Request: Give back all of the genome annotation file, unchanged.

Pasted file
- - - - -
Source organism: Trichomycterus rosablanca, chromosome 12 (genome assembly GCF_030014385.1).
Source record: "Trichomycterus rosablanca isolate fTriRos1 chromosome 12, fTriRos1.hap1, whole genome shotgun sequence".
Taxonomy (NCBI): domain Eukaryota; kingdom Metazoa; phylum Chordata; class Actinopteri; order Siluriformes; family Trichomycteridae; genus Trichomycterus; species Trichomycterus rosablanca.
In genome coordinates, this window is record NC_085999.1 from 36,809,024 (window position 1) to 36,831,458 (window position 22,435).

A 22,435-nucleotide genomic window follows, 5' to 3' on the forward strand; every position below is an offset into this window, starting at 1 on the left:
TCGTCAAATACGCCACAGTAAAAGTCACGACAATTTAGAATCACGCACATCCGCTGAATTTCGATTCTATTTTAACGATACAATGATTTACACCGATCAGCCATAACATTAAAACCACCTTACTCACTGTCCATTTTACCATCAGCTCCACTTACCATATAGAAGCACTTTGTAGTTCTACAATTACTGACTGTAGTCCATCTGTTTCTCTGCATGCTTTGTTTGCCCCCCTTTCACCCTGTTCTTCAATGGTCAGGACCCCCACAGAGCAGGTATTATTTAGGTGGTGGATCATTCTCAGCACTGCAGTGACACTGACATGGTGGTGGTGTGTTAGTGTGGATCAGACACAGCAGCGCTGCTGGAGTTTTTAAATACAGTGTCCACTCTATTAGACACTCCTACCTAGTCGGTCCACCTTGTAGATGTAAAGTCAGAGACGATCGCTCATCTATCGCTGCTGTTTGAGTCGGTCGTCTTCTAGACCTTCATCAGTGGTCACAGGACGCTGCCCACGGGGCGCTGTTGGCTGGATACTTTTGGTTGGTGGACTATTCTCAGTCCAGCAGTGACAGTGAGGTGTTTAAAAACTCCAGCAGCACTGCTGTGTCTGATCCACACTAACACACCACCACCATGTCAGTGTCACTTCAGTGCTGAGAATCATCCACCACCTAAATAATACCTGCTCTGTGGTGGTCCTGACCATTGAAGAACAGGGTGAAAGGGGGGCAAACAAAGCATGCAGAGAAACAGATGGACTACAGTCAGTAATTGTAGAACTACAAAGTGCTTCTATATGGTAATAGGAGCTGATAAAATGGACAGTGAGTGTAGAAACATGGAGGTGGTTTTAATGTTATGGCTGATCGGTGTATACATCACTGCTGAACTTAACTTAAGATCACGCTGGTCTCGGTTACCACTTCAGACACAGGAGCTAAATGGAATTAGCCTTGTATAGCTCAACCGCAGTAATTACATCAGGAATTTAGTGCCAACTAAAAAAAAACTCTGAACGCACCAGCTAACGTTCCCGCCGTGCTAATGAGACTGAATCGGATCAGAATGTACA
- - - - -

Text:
Source organism: Trichomycterus rosablanca, chromosome 12 (genome assembly GCF_030014385.1).
Source record: "Trichomycterus rosablanca isolate fTriRos1 chromosome 12, fTriRos1.hap1, whole genome shotgun sequence".
Taxonomy (NCBI): domain Eukaryota; kingdom Metazoa; phylum Chordata; class Actinopteri; order Siluriformes; family Trichomycteridae; genus Trichomycterus; species Trichomycterus rosablanca.
In genome coordinates, this window is record NC_085999.1 from 36,809,024 (window position 1) to 36,831,458 (window position 22,435).

A 22,435-nucleotide genomic window follows, 5' to 3' on the forward strand; every position below is an offset into this window, starting at 1 on the left:
TCGTCAAATACGCCACAGTAAAAGTCACGACAATTTAGAATCACGCACATCCGCTGAATTTCGATTCTATTTTAACGATACAATGATTTACACCGATCAGCCATAACATTAAAACCACCTTACTCACTGTCCATTTTACCATCAGCTCCACTTACCATATAGAAGCACTTTGTAGTTCTACAATTACTGACTGTAGTCCATCTGTTTCTCTGCATGCTTTGTTTGCCCCCCTTTCACCCTGTTCTTCAATGGTCAGGACCCCCACAGAGCAGGTATTATTTAGGTGGTGGATCATTCTCAGCACTGCAGTGACACTGACATGGTGGTGGTGTGTTAGTGTGGATCAGACACAGCAGCGCTGCTGGAGTTTTTAAATACAGTGTCCACTCTATTAGACACTCCTACCTAGTCGGTCCACCTTGTAGATGTAAAGTCAGAGACGATCGCTCATCTATCGCTGCTGTTTGAGTCGGTCGTCTTCTAGACCTTCATCAGTGGTCACAGGACGCTGCCCACGGGGCGCTGTTGGCTGGATACTTTTGGTTGGTGGACTATTCTCAGTCCAGCAGTGACAGTGAGGTGTTTAAAAACTCCAGCAGCACTGCTGTGTCTGATCCACACTAACACACCACCACCATGTCAGTGTCACTTCAGTGCTGAGAATCATCCACCACCTAAATAATACCTGCTCTGTGGTGGTCCTGACCATTGAAGAACAGGGTGAAAGGGGGGCAAACAAAGCATGCAGAGAAACAGATGGACTACAGTCAGTAATTGTAGAACTACAAAGTGCTTCTATATGGTAATAGGAGCTGATAAAATGGACAGTGAGTGTAGAAACATGGAGGTGGTTTTAATGTTATGGCTGATCGGTGTATACATCACTGCTGAACTTAACTTAAGATCACGCTGGTCTCGGTTACCACTTCAGACACAGGAGCTAAATGGAATTAGCCTTGTATAGCTCAACCGCAGTAATTACATCAGGAATTTAGTGCCAACTAAAAAAAAACTCTGAACGCACCAGCTAACGTTCCCGCCGTGCTAATGAGACTGAATCGGATCAGAATGTACA